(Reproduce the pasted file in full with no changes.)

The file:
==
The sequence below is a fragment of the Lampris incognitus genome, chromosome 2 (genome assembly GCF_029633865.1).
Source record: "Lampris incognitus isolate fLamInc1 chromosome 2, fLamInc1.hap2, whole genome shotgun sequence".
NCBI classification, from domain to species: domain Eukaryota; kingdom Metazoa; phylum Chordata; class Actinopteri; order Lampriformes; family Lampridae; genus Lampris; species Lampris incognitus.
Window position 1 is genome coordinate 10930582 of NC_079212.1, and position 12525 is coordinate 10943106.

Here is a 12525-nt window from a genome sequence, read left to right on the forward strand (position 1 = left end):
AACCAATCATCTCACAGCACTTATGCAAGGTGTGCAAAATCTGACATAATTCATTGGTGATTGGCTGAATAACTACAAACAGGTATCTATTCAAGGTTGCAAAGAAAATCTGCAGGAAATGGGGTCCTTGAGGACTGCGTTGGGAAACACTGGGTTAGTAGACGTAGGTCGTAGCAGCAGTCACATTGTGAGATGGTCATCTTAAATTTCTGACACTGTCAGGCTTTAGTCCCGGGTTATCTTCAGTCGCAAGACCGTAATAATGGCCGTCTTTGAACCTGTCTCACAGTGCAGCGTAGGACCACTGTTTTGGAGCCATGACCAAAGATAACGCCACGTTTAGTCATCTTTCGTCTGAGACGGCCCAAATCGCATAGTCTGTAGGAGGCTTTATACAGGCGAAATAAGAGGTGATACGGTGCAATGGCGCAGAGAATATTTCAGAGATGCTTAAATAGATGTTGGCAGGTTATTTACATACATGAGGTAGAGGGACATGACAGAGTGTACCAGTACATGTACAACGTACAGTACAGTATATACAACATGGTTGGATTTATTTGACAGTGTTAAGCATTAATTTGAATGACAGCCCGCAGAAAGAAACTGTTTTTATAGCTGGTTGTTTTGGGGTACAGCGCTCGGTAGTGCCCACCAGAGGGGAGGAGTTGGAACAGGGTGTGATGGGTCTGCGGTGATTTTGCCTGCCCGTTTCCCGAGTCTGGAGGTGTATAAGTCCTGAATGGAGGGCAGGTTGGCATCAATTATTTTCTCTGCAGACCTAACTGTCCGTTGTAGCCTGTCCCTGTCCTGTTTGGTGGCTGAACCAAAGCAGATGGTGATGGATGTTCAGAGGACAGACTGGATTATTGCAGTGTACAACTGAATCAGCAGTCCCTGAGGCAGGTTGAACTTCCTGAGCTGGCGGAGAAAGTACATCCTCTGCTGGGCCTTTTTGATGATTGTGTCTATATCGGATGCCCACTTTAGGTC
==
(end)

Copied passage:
The sequence below is a fragment of the Lampris incognitus genome, chromosome 2 (genome assembly GCF_029633865.1).
Source record: "Lampris incognitus isolate fLamInc1 chromosome 2, fLamInc1.hap2, whole genome shotgun sequence".
NCBI classification, from domain to species: domain Eukaryota; kingdom Metazoa; phylum Chordata; class Actinopteri; order Lampriformes; family Lampridae; genus Lampris; species Lampris incognitus.
Window position 1 is genome coordinate 10930582 of NC_079212.1, and position 12525 is coordinate 10943106.

Here is a 12525-nt window from a genome sequence, read left to right on the forward strand (position 1 = left end):
AACCAATCATCTCACAGCACTTATGCAAGGTGTGCAAAATCTGACATAATTCATTGGTGATTGGCTGAATAACTACAAACAGGTATCTATTCAAGGTTGCAAAGAAAATCTGCAGGAAATGGGGTCCTTGAGGACTGCGTTGGGAAACACTGGGTTAGTAGACGTAGGTCGTAGCAGCAGTCACATTGTGAGATGGTCATCTTAAATTTCTGACACTGTCAGGCTTTAGTCCCGGGTTATCTTCAGTCGCAAGACCGTAATAATGGCCGTCTTTGAACCTGTCTCACAGTGCAGCGTAGGACCACTGTTTTGGAGCCATGACCAAAGATAACGCCACGTTTAGTCATCTTTCGTCTGAGACGGCCCAAATCGCATAGTCTGTAGGAGGCTTTATACAGGCGAAATAAGAGGTGATACGGTGCAATGGCGCAGAGAATATTTCAGAGATGCTTAAATAGATGTTGGCAGGTTATTTACATACATGAGGTAGAGGGACATGACAGAGTGTACCAGTACATGTACAACGTACAGTACAGTATATACAACATGGTTGGATTTATTTGACAGTGTTAAGCATTAATTTGAATGACAGCCCGCAGAAAGAAACTGTTTTTATAGCTGGTTGTTTTGGGGTACAGCGCTCGGTAGTGCCCACCAGAGGGGAGGAGTTGGAACAGGGTGTGATGGGTCTGCGGTGATTTTGCCTGCCCGTTTCCCGAGTCTGGAGGTGTATAAGTCCTGAATGGAGGGCAGGTTGGCATCAATTATTTTCTCTGCAGACCTAACTGTCCGTTGTAGCCTGTCCCTGTCCTGTTTGGTGGCTGAACCAAAGCAGATGGTGATGGATGTTCAGAGGACAGACTGGATTATTGCAGTGTACAACTGAATCAGCAGTCCCTGAGGCAGGTTGAACTTCCTGAGCTGGCGGAGAAAGTACATCCTCTGCTGGGCCTTTTTGATGATTGTGTCTATATCGGATGCCCACTTTAGGTC